The new head of Cardiff University’s Welsh School of Architecture has warned the profession must cater to the ‘needs of ordinary people’ to remain relevant
Christopher Tweed’s criticism of architects who value conceptual design over technical ability follows the opening of a major RIBA-led review of architectural education.
In a statement, he said: ‘Many architects today risk painting themselves into a corner by privileging highly conceptual design, which is often rarefied and detached from the needs of ordinary people.’
But, he argued: ‘Architecture needs to maintain the connection between design and people for it to remain relevant.’
Under his leadership, Tweed said the school would cultivate ‘multi-skilled’ students ‘who employ an imagination infused with psychology, science, theory and art when developing and delivering a building.’
He continued: ‘I want our students to embrace the grittiness of design; to have the technical prowess of knowing how to build a design.’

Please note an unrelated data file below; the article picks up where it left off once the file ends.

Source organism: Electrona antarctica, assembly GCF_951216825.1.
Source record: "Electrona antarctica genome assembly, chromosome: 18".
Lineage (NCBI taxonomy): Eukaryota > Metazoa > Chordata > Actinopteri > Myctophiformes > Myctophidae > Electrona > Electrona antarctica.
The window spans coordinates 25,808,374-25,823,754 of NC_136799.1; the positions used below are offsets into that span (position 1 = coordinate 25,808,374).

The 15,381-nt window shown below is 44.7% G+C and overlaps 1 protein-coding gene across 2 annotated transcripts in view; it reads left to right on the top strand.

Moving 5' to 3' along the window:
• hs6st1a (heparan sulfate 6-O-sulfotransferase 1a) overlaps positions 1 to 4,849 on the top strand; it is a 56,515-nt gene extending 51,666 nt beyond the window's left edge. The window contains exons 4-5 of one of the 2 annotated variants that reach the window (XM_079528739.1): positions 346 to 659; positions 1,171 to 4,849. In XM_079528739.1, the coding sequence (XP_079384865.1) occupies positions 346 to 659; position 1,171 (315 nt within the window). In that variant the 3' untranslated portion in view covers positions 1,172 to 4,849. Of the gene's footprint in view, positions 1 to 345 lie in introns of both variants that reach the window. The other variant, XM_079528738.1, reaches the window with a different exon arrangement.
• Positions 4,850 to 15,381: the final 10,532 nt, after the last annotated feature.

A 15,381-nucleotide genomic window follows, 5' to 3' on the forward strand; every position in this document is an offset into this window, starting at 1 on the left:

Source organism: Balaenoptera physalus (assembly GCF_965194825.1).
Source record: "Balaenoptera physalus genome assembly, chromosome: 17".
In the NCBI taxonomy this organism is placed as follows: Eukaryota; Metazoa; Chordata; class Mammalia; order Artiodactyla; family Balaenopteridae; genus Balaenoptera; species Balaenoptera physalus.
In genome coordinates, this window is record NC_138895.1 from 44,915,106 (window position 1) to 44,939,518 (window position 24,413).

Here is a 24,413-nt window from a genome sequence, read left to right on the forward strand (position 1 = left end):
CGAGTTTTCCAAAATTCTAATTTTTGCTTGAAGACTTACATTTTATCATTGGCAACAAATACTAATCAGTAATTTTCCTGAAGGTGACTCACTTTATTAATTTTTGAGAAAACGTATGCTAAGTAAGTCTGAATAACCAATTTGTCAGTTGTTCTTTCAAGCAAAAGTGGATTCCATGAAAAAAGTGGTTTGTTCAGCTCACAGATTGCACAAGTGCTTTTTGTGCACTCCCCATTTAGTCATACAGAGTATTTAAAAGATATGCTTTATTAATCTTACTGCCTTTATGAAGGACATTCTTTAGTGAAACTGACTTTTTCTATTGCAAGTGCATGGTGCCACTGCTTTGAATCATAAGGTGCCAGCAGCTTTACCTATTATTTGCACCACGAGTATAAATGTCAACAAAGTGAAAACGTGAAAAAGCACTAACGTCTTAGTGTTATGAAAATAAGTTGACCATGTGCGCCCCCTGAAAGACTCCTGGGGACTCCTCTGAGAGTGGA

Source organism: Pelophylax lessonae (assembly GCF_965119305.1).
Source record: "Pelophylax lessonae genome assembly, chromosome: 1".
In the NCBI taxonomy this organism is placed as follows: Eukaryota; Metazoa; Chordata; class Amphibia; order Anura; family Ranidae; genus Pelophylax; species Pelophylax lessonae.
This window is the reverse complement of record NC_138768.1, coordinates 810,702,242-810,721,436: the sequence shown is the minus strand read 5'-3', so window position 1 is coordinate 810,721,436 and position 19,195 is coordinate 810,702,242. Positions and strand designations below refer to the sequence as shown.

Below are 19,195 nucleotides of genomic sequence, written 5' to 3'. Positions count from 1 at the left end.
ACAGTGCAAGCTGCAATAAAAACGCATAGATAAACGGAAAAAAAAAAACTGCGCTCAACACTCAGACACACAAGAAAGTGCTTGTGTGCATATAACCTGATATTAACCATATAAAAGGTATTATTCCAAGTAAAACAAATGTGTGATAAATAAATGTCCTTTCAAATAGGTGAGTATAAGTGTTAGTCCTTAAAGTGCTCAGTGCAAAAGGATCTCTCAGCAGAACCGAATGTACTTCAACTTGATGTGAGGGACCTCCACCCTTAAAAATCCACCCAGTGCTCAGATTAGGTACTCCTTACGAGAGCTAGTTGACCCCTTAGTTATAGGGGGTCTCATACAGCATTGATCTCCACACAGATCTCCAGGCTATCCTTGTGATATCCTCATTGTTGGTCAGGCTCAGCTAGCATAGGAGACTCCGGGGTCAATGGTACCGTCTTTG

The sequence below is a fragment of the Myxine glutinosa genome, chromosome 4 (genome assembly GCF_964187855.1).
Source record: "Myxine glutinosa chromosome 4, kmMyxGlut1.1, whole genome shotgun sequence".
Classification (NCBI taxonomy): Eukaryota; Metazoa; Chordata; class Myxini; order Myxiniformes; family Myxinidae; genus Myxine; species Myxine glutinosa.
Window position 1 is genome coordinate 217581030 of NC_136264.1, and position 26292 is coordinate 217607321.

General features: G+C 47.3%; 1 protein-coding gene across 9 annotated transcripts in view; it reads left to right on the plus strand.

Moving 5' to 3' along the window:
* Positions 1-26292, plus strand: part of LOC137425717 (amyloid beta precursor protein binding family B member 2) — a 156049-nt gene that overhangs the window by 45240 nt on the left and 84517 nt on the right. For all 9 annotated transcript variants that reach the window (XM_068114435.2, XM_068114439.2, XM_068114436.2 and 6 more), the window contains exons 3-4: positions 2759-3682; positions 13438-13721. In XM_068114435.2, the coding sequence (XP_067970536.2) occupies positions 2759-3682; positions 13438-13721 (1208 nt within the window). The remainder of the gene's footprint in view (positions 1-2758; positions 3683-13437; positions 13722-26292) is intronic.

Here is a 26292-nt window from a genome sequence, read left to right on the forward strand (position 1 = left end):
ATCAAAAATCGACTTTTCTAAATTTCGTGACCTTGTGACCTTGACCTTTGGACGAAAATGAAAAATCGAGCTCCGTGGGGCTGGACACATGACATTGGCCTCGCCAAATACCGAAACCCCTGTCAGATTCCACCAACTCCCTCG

Tweed’s remarks come just three months after RIBA council signed up to the most ambitious overhaul of architects’ education in 50 years. The review could see parts Parts 1, 2 and 3 scrapped by 2016.
Commenting on his appointment, Tweed said: ‘We live in an increasingly complex world full of wicked problems. My vision is to create an environment where we can produce students and research that will contribute to alleviating these problems.’
He said the school would focus on three key themes - models, meanings and making – to focus debate around the evolving practice of architecture.
Tweed continued: ‘I have a passion for creating an environment that enables people to do their best work, whether it is students, teachers, researchers or support staff. That, coupled with a fervent belief that the best architecture comes from imagination informed by rigorous inquiry, and is directed towards improving the quality of life for all, are what I hope to bring to my new role.’
Tweed – who is from Northern Ireland – started his undergraduate architecture degree at Cardiff in 1974 and later completed a doctorate in buildings’ energy usage at the same university.
He later worked as head of architecture at Belfast’s Queen’s University and then as visiting professor in the College of Fine Arts at Carnegie Mellon University in Pennsylvania. In 2007 he returned to Cardiff as director of the Building Research Establishment.
Commenting on his return to high-profile university, he said: ‘I feel very privileged to be able to lead this wonderful school and to give something back to the institution that set the course for my entire working life.’